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Ideas for DIY triggers on the cheap

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  • Ideas for DIY triggers on the cheap

    I have been thinking about adding some cymbal triggers to my growing set, but then I just bought 4 hard rubber pads off Reverb.com for $10 each. Not being a drummer, I realized I don't have any particular NEED to hit a thing that LOOKS like a cymbal. I have my ride cymbal on a hard rubber pad and it's OK for my needs. So then I thought, after this liberating revelation, what else could I do now that I have broken free of convention?

    I see that you can get raw piezo triggers for about 50 cents to a dollar each. My DDTI still has at least 5 unused inputs, so I figured I could mount little "things" with piezo in them for such things as ride bell, splash, alternate tom hits (e.g. as supported in AD2). I saw one instructable article where the guy just mounted the piezos into small hunks of 2x4s. The only challenge with that (that wasn't discussed) is how to mount these to the rack with a bit of isolation. Foam and double sided tape I suppose?

    Then I was thinking about cymbal chokes. AD2 chokes a variety of cymbals just with a specific note. So, why not get a momentary switch, maybe a microswitch with sort of a flat thing set up so you can reach over and press it, and then send that switch to ALL choke inputs at once? Let's face it, if you are choking a cymbal then you are using both hands and only hitting one cymbal and then choking it, so there is no performance tradeoff of having one switch for choking all cymbals (long as they don't make any noise if a cymbal is not already ringing).

  • #2
    Next random thought, I saw that there are practice cymbals (e.g. rubber) that you can get for about 10 dollars. I'm thinking it wouldn't be that hard to stick a piezo near the edge and another one near the middle to get a two zone cymbal. Yet I haven't found too many (i.e. none) DIY examples of this. Other than wires flapping around, which are easier to contain inside a drum shell, is there any functional reason such a setup (on a cymbal) wouldn't work? Let's suppose I want cymbal bow and bell sounds. I don't really care if the bell is really on the bell or "one side of the cymbal vs. the other". With crosstalk settings like on the DDTI it should be possible to suppress dual notes being generated while still having velocity sensitivity on both triggers. Is there some real world problem I'm missing?

    While I find all of this fascinating, I am constantly balancing the following desires:

    a) Not spending money on things that don't work
    b) Not spending time on things that don't work
    c) Fascination with technical solutions to creative problems - electronic drumming abounds in this area
    d) desire to play the guitar instead

    I'm a (nearing retirement) electrical engineer with a fascination for digital sound effects and have done a lot of DSP programming in that realm. I see there's a guy here inventing a new drum trigger module with a GUI for setup, that looks really cool. There are (relatively) accessible musical device programming platforms such as https:/bela.io where you have a little module that can read 8 voltages and 8 switches and then subject that to whatever processing you like, but the projects based around that tend to go into new, rather than traditional instruments (such as the perfect hi hat controller).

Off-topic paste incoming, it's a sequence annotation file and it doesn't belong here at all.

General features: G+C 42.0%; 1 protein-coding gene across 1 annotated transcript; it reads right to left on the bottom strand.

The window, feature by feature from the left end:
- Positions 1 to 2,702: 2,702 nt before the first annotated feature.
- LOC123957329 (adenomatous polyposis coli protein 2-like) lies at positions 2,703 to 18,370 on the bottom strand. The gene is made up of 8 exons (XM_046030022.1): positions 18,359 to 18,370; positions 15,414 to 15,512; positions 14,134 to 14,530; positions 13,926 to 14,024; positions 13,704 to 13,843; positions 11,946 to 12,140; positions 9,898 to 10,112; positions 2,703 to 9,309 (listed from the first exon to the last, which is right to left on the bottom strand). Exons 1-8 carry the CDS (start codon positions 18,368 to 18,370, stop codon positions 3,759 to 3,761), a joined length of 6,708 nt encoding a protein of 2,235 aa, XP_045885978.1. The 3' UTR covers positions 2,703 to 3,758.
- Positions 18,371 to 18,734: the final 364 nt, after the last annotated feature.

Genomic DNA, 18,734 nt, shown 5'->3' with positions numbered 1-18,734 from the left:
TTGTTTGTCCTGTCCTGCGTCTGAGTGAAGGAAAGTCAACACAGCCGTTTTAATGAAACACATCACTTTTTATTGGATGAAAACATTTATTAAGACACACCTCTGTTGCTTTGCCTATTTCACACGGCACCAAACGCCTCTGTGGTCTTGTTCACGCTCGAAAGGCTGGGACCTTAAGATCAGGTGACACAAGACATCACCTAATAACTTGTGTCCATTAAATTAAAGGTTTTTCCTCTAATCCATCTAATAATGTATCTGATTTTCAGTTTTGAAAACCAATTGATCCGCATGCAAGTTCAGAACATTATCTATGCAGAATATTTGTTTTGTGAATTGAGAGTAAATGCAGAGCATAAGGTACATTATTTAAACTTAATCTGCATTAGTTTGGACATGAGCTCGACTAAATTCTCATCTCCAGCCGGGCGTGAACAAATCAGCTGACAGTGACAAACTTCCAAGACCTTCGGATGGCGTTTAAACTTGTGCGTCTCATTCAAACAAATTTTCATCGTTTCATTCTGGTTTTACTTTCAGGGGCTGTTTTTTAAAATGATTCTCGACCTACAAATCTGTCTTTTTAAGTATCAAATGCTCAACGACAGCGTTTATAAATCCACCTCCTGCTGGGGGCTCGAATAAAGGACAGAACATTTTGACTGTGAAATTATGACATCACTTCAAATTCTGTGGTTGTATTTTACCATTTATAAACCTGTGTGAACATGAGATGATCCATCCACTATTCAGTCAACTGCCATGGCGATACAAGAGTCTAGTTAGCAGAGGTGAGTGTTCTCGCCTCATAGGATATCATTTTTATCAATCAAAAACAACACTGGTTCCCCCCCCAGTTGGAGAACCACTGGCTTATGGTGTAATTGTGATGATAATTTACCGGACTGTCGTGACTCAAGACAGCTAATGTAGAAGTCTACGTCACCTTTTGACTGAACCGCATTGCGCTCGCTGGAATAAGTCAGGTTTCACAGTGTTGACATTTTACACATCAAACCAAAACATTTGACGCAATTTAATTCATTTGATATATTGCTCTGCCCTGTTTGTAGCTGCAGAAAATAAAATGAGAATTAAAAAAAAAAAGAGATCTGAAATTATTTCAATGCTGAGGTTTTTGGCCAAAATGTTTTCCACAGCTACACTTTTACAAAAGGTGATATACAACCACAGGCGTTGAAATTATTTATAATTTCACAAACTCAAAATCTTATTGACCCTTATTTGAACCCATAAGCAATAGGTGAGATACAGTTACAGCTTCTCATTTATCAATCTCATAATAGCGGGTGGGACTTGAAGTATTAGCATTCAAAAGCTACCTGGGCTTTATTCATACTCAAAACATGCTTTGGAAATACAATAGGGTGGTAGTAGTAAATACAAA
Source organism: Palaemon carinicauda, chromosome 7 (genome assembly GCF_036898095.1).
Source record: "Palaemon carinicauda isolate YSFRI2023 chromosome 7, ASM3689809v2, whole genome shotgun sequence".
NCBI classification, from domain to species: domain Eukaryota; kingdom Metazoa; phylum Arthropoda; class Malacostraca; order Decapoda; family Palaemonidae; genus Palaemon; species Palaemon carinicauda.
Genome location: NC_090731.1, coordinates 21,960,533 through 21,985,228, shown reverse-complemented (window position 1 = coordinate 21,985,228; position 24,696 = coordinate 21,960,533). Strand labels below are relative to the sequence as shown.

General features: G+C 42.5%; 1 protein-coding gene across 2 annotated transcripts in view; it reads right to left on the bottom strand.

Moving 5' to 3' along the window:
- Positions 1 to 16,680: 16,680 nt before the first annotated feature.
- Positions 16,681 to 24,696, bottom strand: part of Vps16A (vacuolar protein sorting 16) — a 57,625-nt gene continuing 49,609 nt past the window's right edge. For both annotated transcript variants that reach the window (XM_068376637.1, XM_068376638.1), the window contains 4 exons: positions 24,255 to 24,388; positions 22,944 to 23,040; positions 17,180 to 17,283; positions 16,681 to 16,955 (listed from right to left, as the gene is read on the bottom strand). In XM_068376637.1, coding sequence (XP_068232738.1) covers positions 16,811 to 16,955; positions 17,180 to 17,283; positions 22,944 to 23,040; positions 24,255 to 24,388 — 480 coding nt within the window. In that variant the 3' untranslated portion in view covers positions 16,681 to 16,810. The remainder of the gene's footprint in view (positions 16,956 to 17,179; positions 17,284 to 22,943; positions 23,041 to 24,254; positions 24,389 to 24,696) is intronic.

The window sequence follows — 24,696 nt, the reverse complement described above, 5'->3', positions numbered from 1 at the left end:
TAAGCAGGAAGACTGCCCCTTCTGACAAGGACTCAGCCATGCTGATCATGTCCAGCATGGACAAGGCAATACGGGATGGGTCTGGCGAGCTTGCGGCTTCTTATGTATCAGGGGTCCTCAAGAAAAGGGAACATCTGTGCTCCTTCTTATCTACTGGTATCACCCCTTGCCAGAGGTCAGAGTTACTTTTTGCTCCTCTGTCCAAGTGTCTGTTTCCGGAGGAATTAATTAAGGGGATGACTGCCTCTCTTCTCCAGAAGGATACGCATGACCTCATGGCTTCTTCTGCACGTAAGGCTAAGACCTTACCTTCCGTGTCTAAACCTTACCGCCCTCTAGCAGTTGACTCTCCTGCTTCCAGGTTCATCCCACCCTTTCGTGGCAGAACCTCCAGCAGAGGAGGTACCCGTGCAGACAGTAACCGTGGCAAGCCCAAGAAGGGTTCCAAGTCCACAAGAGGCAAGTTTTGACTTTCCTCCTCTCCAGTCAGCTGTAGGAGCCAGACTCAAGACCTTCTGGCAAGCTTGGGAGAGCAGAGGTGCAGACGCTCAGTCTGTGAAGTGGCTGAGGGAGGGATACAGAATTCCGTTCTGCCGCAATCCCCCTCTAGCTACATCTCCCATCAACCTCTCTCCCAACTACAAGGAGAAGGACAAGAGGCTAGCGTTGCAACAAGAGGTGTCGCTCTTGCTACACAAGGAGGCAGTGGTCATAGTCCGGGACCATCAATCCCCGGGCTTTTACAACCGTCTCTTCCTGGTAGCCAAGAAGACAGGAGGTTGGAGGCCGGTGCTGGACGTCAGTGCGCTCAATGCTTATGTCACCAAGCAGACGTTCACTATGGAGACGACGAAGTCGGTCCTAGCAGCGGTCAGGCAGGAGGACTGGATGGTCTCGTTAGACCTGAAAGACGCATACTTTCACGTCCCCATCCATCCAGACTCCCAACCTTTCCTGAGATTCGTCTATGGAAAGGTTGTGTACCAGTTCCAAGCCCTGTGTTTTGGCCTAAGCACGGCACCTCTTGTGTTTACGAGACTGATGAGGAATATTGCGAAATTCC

Last edited by Digital Larry; 04-21-19, 10:13 AM.

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    • #3
      Just one thought.
      Most commercially available dual zone cymbals (and rubber pads for that matter) tend to be Piezo Switch type and not Piezo Piezo type.
      I think the reason for this would be that it would be difficult (impossible) to isolate two Piezos if you installed them on the same solid pad, whereas you can use the single Piezo and then detect an additional input from an edge switch and switch between two sounds.
      Three zone Rides still use one Piezo and two switches, one for the edge and one for the bell.
      Most dual zone Piezo Piezo Pads have high isolation between the Piezos, one mounted on the shell/rim and the other in the center of the mesh head, so highly isolated.

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      • #4
        That makes sense. I'm currently gathering materials to make a couple (single zone) cymbals out of 6 inch sanding disk doodads for the electric drill. Those are really small though and for high hat, which one is apparently hitting almost constantly, I may spring for a larger practice cymbal and slap a piezo on it. I'll probably post a photo after the cymbals are in place so you can all have a good laugh.

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        • #5
          i wouldn't laugh.. ..this would look great for a splash 7" ..https://www.factoryauthorizedoutlet....er-sanding-pad
          glue a Pintech RS-5 trigger on it and done.. .. ok, you could make your own piezo trigger but i'm a bit lazy diy-er..
          | Diy Roland/Yamaha e-kit | Sonor/Gretsch a-kit | Zildjian/Sabian/Ufip cymbals

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